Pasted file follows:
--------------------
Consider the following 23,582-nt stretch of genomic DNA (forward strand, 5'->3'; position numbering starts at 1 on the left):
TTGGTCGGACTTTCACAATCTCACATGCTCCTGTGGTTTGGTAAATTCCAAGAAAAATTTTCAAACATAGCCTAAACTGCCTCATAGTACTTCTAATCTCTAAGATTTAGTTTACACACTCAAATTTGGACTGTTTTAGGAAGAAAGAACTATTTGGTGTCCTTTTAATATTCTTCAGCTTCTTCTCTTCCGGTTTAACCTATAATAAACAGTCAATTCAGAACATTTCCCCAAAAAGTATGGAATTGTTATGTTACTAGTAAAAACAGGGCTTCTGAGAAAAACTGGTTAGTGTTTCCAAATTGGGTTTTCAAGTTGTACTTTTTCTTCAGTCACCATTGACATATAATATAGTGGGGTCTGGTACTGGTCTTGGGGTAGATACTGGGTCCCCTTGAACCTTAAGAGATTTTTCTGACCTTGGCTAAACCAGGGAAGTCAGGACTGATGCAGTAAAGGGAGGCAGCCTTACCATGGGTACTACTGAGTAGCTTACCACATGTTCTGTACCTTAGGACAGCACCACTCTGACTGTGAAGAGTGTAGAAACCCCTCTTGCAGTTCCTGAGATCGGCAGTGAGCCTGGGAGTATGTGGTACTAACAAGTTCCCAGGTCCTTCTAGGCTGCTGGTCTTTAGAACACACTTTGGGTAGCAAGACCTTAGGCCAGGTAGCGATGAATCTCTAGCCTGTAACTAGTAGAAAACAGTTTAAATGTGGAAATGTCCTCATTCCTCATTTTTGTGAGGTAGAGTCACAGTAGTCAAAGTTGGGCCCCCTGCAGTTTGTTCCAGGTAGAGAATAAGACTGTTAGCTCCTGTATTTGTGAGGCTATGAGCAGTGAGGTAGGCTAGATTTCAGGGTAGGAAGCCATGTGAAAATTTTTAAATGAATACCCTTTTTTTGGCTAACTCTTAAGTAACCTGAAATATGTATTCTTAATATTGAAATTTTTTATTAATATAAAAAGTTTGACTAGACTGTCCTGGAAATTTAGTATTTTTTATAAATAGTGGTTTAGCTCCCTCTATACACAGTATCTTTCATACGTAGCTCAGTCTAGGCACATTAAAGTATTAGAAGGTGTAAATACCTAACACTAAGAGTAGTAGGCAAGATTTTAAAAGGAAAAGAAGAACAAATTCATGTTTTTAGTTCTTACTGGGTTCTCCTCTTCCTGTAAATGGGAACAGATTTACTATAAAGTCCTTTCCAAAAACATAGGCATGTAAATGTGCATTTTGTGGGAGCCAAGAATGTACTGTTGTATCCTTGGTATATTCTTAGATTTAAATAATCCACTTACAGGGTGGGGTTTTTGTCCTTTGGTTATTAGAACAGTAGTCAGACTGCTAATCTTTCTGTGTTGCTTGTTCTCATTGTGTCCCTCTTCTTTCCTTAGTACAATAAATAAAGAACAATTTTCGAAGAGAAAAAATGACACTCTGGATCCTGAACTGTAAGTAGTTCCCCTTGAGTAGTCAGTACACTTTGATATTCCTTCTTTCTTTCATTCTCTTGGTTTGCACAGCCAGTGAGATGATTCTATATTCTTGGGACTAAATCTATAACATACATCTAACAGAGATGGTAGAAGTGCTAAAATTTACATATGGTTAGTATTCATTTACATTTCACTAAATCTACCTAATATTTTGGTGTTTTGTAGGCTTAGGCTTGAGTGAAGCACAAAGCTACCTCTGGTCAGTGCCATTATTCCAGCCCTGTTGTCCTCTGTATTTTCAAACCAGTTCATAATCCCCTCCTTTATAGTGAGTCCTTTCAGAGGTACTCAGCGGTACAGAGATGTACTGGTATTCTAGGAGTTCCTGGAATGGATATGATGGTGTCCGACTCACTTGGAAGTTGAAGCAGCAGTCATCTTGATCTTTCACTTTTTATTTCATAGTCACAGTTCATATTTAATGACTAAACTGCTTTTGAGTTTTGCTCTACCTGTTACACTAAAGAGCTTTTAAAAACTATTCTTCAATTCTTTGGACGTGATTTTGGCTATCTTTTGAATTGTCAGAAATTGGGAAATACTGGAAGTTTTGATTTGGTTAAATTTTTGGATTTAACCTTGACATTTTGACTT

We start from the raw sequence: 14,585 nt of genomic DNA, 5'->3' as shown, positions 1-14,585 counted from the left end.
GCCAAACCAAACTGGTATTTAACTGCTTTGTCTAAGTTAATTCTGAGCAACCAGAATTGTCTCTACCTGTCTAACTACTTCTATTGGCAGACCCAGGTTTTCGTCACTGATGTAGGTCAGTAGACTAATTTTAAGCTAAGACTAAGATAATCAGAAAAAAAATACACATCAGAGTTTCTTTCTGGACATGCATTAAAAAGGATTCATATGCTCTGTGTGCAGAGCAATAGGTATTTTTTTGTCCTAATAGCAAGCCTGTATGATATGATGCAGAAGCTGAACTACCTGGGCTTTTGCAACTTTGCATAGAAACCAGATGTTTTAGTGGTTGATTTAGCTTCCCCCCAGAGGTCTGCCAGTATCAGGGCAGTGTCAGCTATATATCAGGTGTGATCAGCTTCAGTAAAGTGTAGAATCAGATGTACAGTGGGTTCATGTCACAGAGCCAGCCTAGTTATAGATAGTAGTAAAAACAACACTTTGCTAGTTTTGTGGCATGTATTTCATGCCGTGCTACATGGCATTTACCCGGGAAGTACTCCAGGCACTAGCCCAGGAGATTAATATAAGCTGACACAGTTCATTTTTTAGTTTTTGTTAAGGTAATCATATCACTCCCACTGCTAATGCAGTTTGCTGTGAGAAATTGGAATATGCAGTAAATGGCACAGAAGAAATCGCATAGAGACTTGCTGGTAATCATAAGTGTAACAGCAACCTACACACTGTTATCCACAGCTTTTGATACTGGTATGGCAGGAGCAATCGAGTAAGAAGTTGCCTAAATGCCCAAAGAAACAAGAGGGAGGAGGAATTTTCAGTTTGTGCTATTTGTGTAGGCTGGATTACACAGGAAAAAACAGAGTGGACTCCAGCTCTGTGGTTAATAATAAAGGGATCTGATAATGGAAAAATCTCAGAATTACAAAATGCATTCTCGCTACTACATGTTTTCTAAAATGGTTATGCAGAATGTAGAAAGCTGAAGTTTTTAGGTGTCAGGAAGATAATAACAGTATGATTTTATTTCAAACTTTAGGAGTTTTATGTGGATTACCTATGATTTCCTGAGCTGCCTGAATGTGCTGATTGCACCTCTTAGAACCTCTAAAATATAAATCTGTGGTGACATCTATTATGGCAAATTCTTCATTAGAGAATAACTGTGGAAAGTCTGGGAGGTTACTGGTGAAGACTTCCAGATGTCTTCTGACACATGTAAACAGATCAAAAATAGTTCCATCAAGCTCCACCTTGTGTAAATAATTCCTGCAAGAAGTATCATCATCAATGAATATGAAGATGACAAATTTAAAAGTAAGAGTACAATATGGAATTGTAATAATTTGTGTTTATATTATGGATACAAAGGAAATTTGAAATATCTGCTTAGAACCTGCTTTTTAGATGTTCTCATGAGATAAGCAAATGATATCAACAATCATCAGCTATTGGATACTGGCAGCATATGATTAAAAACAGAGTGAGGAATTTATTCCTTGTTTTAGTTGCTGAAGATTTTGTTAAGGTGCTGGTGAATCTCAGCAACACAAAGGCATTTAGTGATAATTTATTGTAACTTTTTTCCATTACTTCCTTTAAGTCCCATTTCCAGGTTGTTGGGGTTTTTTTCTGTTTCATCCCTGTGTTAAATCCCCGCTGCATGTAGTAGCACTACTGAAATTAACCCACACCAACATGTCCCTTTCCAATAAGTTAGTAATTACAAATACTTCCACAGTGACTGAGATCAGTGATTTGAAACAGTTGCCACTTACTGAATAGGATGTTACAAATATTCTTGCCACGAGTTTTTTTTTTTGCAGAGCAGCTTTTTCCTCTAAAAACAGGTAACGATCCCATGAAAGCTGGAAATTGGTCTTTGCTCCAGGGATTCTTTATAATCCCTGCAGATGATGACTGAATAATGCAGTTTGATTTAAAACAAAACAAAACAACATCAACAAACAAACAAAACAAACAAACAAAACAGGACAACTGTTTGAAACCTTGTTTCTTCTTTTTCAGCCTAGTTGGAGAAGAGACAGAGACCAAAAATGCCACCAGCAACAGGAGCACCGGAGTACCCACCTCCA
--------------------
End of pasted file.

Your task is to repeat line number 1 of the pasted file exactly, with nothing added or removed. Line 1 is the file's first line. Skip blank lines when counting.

Consider the following 23,582-nt stretch of genomic DNA (forward strand, 5'->3'; position numbering starts at 1 on the left):